Volume 4 | August 2017
Image | Colon

Colonic Mass Secondary to Sevelamer-Associated Mucosal Injury

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Vishant Bansal, MD1, Pankaj Aggarwal, BS2, Akaash Mittal, BS3, Meera Vachhani, PharmD4, Prachi Aggarwal, MD5, and Nitin Aggarwal, MD6

1Department of Internal Medicine, Kingsbrook Jewish Medical Center, Brooklyn, NY
2St. George’s University School of Medicine, Grenada, West Indies
3Robert Wood Johnson School of Medicine, Piscataway, NJ
4Department of Pharmacy, Johns Hopkins Hospital, Baltimore, MD
5Department of Internal Medicine, Forest Hills Hospital, Queens, NY
6Department of Gastroenterology, Cleveland Clinic Foundation, Cleveland, OH

ACG Case Rep J 2017;4:e92. http://dx.doi.org/10.14309/crj.2017.92. Published online: August 2, 2017.

Case Report

In patients with chronic kidney disease, sevelamer is used to treat hyperphosphatemia; the mechanism of action is intestinal binding of phosphate and subsequent fecal clearance. Known gastrointestinal (GI) side effects include nausea, vomiting, diarrhea, dyspepsia, and, more rarely, abdominal pain and constipation.1 A 42-year-old woman with hyperphosphatemia secondary to end-stage renal disease was being treated with 800 mg sevelamer every 8 hours. She presented with left lower quadrant abdominal pain and watery diarrhea.

Figure 1. Colonoscopic image of fungating mass in the proximal sigmoid colon.

Stool cultures and polymerase chain reaction were negative for Clostridium difficile infection. Esophagogastroduodenoscopy revealed grade D esophagitis (histochemical staining was negative for cytomegalovirus, herpes simplex virus, and sevelamer crystals) and a 3-cm hiatal hernia but was otherwise normal. Colonoscopy showed a 6 cm, fungating, oozing mass in the proximal sigmoid colon with no evidence of obstruction (Figure 1). Biopsy of the mass showed necrotic tissue with bacterial overgrowth. Acid-fast and periodic acid-Schiff stain highlighted eosinophilic fish-scale crystals consistent with sevelamer deposition (Figure 2).2 After sevelamer was discontinued, repeat colonoscopy at 3 months showed normal pink mucosa with healthy blood vessels throughout the entire colon (Figure 3).

Figure 2. (A) Biopsy of specimen showing inflammatory, necrotic debris, and sevelamer crystals (arrow). (B) Magnified view of sevelamer crystals.

Sevelamer is a non-absorbable, phosphate-binding resin that acts in the GI tract to limit the absorption of phosphate. It has shown great clinical efficacy in patients with hyperphosphatemia secondary to chronic kidney disease.1 While GI side effects have been well described, only rare cases have reported serious GI sequelae. One case described a case of colonic fecolith obstruction secondary to sevelamer use given the accumulation of crystals in the biopsy specimen.3 Patients have been described with ulceration of the sigmoid colon.4 On histology, sevelamer crystals were also discovered; however, these crystals were not associated with the formation of an obstruction or mass. A similar case reported a patient with nonbloody diarrhea found to have a colonic mass secondary to sevelamer ingestion.5 Unfortunately, follow-up colonoscopy was not reported in this case. To our knowledge, ours is the first case to show complete remission of colonic mass after sevelamer discontinuation.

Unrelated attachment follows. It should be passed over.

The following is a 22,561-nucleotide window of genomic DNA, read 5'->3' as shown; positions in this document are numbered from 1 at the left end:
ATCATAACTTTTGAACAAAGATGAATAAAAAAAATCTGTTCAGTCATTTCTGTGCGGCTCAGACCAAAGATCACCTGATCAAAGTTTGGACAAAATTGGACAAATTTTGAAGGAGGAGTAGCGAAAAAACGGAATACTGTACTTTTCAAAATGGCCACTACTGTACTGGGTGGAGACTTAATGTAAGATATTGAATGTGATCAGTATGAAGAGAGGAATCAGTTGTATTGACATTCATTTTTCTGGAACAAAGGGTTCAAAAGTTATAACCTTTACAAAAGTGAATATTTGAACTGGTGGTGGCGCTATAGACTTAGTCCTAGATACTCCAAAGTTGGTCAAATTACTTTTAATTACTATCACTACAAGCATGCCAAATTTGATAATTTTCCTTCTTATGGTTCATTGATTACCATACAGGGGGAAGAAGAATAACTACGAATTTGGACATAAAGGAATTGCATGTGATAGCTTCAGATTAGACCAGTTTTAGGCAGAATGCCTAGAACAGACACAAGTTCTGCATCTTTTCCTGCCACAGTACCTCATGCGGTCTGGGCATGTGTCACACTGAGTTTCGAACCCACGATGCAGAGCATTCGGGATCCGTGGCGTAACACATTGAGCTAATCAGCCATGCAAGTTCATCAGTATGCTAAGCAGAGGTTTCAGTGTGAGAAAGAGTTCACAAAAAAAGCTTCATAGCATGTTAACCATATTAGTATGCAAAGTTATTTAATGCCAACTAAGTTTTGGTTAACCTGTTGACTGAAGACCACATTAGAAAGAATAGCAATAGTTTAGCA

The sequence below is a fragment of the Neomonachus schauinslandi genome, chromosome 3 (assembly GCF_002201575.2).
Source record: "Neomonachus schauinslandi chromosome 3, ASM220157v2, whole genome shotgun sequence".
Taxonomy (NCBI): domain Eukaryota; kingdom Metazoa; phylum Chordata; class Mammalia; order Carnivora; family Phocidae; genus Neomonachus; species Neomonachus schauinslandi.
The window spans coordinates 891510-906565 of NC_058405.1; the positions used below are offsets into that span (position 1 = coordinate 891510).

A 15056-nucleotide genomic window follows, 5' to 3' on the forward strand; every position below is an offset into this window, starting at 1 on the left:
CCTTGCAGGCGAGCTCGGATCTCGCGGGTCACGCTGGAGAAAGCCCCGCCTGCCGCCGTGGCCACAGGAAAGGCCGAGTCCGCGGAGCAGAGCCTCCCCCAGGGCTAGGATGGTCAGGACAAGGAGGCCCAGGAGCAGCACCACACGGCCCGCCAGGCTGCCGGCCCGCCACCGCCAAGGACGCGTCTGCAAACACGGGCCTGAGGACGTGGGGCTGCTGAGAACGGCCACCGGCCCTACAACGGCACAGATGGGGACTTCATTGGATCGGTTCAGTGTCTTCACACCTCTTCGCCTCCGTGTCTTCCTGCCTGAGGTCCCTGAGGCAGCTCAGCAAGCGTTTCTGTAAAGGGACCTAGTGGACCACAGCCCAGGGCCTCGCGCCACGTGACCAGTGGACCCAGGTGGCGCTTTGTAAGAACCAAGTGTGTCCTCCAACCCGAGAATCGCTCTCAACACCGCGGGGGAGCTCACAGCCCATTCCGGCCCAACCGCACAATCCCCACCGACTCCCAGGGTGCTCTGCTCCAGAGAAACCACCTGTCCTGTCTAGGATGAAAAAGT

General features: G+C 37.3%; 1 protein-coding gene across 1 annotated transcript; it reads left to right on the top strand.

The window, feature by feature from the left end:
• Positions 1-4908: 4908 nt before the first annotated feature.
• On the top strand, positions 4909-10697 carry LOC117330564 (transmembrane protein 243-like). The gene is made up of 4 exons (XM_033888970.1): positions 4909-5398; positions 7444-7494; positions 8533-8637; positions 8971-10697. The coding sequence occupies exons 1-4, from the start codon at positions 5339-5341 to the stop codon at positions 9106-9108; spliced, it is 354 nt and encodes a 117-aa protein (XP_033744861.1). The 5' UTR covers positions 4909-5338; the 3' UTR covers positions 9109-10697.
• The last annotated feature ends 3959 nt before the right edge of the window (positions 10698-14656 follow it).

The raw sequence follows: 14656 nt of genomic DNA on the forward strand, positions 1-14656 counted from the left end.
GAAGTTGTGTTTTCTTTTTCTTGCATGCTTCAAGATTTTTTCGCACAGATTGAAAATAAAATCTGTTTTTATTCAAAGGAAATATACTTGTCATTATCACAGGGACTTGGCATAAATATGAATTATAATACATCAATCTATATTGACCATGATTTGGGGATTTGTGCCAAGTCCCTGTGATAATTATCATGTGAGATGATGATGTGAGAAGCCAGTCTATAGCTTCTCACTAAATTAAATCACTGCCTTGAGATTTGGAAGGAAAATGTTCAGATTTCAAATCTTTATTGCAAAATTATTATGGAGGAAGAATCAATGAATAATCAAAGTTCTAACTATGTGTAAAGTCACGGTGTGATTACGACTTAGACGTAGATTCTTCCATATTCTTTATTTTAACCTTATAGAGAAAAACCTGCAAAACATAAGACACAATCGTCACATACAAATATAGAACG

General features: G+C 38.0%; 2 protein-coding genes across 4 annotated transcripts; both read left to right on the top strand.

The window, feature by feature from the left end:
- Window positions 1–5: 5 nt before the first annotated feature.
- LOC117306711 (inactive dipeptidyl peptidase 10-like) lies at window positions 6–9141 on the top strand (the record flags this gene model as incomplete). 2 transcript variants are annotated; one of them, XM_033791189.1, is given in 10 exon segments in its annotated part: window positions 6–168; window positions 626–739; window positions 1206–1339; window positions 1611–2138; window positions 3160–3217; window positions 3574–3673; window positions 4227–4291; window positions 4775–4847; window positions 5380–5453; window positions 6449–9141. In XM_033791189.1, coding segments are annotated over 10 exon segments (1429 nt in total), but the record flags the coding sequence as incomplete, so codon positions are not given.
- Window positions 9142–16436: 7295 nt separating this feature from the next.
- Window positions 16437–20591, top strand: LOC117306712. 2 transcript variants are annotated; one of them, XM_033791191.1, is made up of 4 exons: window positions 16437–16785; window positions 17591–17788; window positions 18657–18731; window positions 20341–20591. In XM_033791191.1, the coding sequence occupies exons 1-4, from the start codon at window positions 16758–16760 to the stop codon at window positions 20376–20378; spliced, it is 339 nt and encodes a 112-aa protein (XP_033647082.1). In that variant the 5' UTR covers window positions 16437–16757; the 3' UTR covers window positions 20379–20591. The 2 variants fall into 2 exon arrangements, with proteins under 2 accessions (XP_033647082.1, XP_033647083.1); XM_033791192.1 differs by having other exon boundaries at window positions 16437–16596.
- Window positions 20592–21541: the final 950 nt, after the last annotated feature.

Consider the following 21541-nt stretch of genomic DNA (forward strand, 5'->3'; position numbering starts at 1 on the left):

Figure 3. Follow-up colonoscopy at 3 months showing healthy mucosa throughout the colon.


Author contributions: V. Bansal and P. Aggarwal collected the data, and wrote and edited the manuscript. A. Mittal, P. Aggarwal, and M. Vachhani critically revised the manuscript. N. Aggarwal critically revised the manuscript and is the article guarantor. V. Bansal and P. Aggarwal share first authorship of this manuscript.

Financial disclosure: None to report.

Informed consent was obtained for this case report.

Correspondence: Nitin Aggarwal, 9500 Euclid Ave, Cleveland, OH 44195 (Naggarwal7@gmail.com).

Received January 19, 2017; Accepted May 25, 2017


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© 2017 Bansal et al. This work is licensed under a Creative Commons Attribution-NonCommercial-NoDerivatives 4.0 International License. To view a copy of this license, visit http://creativecommons.org/licenses/by-nc-nd/4.0.